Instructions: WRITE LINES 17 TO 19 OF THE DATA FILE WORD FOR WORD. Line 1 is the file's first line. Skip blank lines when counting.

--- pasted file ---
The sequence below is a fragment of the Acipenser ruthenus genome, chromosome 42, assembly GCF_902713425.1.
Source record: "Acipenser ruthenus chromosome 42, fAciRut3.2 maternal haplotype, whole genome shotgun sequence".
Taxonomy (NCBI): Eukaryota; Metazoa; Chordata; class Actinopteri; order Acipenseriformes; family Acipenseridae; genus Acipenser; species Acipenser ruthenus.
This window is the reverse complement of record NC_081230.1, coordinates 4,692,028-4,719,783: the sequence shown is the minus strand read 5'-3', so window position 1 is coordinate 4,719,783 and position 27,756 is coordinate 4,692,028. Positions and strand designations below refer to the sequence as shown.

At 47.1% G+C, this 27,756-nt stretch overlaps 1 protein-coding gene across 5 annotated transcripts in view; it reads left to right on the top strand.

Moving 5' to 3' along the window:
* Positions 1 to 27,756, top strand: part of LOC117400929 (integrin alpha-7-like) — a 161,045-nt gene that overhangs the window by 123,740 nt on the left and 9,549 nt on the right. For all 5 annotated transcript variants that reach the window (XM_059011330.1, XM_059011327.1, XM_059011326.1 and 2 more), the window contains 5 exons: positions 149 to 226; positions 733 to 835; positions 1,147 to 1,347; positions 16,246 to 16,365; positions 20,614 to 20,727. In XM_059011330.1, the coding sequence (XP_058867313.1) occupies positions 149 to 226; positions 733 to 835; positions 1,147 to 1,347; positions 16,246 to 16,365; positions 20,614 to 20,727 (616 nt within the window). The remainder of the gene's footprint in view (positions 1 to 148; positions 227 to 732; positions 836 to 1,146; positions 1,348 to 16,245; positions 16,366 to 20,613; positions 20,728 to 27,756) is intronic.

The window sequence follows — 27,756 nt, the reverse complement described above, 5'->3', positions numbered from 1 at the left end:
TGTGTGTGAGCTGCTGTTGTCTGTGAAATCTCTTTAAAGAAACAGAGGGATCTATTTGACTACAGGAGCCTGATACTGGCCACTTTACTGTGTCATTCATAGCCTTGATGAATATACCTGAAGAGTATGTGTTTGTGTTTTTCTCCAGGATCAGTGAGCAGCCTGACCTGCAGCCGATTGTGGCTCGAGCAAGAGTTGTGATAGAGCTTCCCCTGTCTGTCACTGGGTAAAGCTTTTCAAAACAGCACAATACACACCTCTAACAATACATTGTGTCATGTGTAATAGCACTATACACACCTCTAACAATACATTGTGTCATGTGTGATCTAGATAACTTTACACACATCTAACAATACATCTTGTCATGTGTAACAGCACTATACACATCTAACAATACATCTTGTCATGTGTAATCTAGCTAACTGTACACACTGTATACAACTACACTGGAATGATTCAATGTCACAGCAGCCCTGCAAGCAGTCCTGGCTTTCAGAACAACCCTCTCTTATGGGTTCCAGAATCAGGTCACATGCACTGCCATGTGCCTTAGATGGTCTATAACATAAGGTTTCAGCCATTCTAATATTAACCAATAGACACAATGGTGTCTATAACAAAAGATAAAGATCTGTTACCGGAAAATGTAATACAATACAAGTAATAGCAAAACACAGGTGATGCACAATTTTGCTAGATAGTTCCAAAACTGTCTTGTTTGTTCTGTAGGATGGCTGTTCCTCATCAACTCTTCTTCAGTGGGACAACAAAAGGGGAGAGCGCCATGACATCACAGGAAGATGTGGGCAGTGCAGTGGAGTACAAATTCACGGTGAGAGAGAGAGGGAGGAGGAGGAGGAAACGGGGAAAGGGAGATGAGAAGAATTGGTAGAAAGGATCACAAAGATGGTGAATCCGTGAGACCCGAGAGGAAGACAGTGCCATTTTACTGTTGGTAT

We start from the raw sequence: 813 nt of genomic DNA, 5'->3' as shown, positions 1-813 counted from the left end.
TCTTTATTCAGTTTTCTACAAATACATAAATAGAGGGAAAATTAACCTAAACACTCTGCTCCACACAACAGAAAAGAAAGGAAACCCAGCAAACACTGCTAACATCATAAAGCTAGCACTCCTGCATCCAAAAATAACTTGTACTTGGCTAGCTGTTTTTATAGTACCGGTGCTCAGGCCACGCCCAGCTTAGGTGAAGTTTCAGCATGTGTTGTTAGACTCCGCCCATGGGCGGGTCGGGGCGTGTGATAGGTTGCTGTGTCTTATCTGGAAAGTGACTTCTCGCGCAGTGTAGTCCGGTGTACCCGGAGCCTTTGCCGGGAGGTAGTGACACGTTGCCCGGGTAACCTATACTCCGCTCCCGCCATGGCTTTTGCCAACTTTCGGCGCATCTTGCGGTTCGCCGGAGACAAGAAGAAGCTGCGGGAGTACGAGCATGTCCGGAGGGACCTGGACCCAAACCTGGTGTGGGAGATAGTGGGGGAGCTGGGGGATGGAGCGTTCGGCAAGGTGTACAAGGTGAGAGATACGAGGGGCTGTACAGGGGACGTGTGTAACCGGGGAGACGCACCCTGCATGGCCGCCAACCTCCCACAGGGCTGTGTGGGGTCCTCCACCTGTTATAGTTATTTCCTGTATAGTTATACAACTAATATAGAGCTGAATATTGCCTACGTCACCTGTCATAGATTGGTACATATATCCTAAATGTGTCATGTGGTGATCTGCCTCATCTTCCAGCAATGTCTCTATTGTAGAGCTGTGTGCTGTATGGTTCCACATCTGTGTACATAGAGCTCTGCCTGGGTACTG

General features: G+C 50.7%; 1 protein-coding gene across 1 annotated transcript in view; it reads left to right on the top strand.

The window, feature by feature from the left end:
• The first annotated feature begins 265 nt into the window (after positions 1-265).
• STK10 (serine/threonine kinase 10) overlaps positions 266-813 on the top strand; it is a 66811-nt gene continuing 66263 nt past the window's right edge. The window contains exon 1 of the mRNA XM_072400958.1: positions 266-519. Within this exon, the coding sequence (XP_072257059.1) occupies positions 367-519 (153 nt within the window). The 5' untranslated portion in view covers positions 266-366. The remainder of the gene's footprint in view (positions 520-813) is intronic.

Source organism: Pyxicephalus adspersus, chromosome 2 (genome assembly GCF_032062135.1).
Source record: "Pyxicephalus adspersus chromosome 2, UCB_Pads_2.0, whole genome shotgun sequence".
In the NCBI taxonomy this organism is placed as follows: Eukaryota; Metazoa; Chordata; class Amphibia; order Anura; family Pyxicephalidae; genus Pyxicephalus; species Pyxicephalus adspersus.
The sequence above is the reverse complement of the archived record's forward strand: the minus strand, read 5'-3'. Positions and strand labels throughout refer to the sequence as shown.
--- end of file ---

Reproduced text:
Source record: "Pyxicephalus adspersus chromosome 2, UCB_Pads_2.0, whole genome shotgun sequence".
In the NCBI taxonomy this organism is placed as follows: Eukaryota; Metazoa; Chordata; class Amphibia; order Anura; family Pyxicephalidae; genus Pyxicephalus; species Pyxicephalus adspersus.
The sequence above is the reverse complement of the archived record's forward strand: the minus strand, read 5'-3'. Positions and strand labels throughout refer to the sequence as shown.